That, to me, is the secret of Uncle Fred's success and my bullishness for him: he's a hero through and through, ever-ready to help the underdog and the lovelorn, and in the space of Cocktail Time (the P. G. Wodehouse novel, not the Raymond Bastable one) he nurtures and saves the love relationships of not one, not two, but four cooing couples, sending each of them no doubt to the Office of the Registrar immediately after book's end. I think that love connection total is a personal best for Wodehouse, but curiously this is much less a love story than many of Wodehouse's other novels, even including the slightly similar Galahad at Blandings adventures. Uncle Fred patches up spats and brings couples together, including the improbable pairing of Bastable's fifty-year old sister and the family's faithful butler, but those are all subplots, slightly in the background, definitely important but running a close second to the main story of the letter of confession that points the finger of Cocktail Time's authorship at Bastable. The letter is the novel's Silver Cow Creamer (S.C.C.), stolen and passed around like a hot potato, with a sour cream and chive clever twist of being subject to changing attitudes throughout the action. At first Bastable will do anything to prevent the letter from becoming public in order to save his political career, but when the novel's sold to Hollywood producer Ivor Llewellyn (from Bachelors Anonymous and Pearls, Girls, and Monty Bodkin) for a massive pile of cash...well, even Gordon Brown would chuck his political career and admit he wrote Belle du Jour for that. Mix in greedy crooks and the tipsy Cosmo, and clever Uncle Fred has his hands full trying to stay two steps ahead of the lot. Of course he does. Was there any doubt? As Fred himself admits 'Things have a way of getting solved when an Ickenham takes a hand in them.'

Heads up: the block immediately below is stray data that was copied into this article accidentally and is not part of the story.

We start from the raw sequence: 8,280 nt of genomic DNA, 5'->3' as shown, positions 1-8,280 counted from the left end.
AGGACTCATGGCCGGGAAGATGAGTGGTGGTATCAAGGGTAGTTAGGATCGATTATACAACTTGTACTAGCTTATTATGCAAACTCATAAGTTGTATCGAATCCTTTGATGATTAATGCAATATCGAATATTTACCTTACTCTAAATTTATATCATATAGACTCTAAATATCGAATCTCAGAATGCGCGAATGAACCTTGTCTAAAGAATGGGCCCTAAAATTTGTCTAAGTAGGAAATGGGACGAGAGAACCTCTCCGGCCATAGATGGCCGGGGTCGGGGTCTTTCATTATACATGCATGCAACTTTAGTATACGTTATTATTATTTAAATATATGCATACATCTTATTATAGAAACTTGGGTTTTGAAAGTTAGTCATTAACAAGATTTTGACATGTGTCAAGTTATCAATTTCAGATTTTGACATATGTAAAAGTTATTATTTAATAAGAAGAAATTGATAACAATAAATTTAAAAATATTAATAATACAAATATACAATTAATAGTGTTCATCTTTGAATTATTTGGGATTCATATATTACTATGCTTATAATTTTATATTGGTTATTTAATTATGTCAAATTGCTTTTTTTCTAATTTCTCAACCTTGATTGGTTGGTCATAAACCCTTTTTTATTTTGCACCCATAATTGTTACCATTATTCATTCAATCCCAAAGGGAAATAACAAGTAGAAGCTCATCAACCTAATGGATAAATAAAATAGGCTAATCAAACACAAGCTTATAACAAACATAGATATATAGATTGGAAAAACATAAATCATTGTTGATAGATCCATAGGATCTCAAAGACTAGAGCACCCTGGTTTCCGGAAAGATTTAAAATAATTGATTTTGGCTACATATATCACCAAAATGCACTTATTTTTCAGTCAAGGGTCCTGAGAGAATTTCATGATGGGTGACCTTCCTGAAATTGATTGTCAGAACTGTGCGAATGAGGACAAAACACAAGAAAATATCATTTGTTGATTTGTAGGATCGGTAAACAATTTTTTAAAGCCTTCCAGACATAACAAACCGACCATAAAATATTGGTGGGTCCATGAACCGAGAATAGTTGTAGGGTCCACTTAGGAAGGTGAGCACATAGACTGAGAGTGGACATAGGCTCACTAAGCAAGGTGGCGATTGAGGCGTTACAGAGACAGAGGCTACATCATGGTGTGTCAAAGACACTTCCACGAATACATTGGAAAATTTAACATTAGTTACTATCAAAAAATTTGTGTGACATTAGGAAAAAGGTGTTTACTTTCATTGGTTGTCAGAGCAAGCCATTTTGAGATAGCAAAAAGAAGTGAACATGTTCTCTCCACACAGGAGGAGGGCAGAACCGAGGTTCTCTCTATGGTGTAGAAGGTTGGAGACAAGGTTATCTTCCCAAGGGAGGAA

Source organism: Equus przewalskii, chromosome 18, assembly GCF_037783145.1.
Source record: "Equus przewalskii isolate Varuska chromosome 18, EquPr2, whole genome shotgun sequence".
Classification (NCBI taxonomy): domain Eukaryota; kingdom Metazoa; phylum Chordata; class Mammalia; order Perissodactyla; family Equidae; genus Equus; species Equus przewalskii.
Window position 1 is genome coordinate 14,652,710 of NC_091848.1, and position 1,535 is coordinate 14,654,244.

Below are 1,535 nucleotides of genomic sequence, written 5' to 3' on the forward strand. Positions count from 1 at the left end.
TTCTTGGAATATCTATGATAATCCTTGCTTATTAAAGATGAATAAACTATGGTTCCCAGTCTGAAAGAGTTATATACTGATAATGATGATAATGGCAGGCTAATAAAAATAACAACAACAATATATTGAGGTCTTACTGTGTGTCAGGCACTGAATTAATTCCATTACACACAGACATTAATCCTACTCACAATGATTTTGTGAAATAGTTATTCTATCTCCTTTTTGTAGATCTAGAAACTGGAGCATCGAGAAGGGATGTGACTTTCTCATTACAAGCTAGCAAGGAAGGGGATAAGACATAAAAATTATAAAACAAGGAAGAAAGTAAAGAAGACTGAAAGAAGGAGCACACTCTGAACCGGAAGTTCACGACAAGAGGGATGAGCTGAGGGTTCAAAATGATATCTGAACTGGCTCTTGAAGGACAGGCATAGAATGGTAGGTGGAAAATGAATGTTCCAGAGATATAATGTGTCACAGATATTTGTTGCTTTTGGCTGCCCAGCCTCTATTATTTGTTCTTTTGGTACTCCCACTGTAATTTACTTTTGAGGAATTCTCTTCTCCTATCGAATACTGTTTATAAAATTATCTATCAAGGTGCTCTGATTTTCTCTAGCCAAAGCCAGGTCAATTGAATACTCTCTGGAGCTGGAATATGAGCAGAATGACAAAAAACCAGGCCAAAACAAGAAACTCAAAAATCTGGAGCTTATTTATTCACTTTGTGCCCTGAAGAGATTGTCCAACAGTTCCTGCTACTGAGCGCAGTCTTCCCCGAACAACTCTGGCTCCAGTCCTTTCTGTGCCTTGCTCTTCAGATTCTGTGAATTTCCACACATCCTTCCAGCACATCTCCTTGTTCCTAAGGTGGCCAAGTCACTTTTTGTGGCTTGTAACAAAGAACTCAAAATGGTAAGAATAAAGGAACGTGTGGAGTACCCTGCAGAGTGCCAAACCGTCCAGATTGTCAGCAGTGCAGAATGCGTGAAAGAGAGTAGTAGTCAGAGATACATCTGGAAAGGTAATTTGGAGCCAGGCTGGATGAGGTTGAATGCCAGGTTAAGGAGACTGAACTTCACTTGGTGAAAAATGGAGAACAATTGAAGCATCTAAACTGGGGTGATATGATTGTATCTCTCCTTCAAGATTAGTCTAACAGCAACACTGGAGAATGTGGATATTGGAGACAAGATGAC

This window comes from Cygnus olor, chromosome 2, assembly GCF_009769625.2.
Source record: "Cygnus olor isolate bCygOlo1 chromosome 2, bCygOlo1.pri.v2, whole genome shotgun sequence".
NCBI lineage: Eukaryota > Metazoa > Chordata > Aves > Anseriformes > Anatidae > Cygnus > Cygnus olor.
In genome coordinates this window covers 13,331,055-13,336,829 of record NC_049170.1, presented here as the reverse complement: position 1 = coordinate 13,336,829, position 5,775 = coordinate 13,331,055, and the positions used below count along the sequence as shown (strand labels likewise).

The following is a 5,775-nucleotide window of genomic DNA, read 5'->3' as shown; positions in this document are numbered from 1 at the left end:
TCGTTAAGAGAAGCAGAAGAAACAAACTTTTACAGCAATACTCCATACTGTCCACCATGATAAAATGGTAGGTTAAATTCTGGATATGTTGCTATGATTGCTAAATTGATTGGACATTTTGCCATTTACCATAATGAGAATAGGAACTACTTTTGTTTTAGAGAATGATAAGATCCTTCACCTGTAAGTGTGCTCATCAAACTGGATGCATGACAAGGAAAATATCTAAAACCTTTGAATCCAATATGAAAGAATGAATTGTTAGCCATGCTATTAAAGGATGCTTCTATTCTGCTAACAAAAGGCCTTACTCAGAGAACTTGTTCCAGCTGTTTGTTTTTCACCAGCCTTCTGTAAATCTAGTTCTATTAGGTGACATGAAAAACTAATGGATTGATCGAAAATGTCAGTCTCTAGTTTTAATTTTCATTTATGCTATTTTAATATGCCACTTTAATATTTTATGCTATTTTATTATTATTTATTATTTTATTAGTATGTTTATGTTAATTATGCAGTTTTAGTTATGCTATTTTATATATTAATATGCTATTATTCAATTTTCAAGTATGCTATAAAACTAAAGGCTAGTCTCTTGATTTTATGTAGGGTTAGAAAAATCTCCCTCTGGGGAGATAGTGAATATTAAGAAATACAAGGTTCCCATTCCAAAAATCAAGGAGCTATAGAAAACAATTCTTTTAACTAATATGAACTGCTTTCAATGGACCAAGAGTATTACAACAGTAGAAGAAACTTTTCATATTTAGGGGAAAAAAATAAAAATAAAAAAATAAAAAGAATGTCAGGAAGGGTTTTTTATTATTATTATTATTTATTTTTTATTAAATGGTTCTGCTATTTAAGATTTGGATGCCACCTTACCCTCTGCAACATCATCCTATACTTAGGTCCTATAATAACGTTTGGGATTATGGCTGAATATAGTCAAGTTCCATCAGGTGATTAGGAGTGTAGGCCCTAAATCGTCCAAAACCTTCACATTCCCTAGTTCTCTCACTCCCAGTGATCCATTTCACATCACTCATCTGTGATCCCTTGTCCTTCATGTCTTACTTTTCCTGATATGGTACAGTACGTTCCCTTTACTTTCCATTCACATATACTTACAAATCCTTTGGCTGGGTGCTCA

The book begins
The train of events leading up to the publication of the novel Cocktail Time, a volume which, priced at twelve shillings and sixpence, was destined to create considerably more than twelve and a half bobsworth of alarm and despondency in one quarter and another, was set in motion in the smoking room of the Drones Club in the early afternoon of a Friday in July.
I didn't spend 12s 6d on any of my many copies of Cocktail Time: I've got a Penguin paperback (with a lovely Ionicus watercolor of Uncle Fred taking Brazil nut-aim at Sir Raymond's shiny topper on the cover), a UK Herbert Jenkins hardcover with a plain typography library jacket that I bought in Santa Fe in '99, (nineteen-, not eighteen-), a wonderful edition of the same Herbert Jenkins hardcover but with a trade jacket featuring a colorful illustration of the smart and stylish Uncle Fred with a girl in his drink (what's that girl doing in his drink? The backstroke?). My very good friend Constance gave me that copy (ta very much Constance!). I've also got an Everyman Wodehouse hardcover reissue edition (with dour Sir Raymond Bastable, sans top hat, on the cover), and a second printing of the US Simon & Schuster hardcover featuring a lively sketch of Fred...yes, he's once again taking aim at that top hat. I especially enjoy the tag line on the cover of the S&S edition: "A novel about a novel." Why yes, yes it is. And you shan't need to spend twelve and six to get Cocktail Time either if you click on the Amazon box to the right. Like a good cocktail itself, it's refreshing, cool, and looks very sophisticated in your hand, and even better yet, you don't have to be 21 to buy it: you just have to have good taste.

A Wodehouse a Week Index.


6 comments:

Matthew E said...

For the ultimate in metafictional levels, consider Donald E. Westlake's novel Jimmy the Kid.

It's an entry in his Dortmunder series of novels. Dortmunder is a criminal genius, a master planner who can engineer the most impossible heists... except that he has had no good luck in his entire life and so has the personality of Eeyore. Because none of his plans ever quite work. Sometimes it's his fault, sometimes it's the fault of one of his band of crooks, sometimes it's just pure dumb luck. He always gets away at the end, usually with a little bit of cash; almost never with what he set out to get.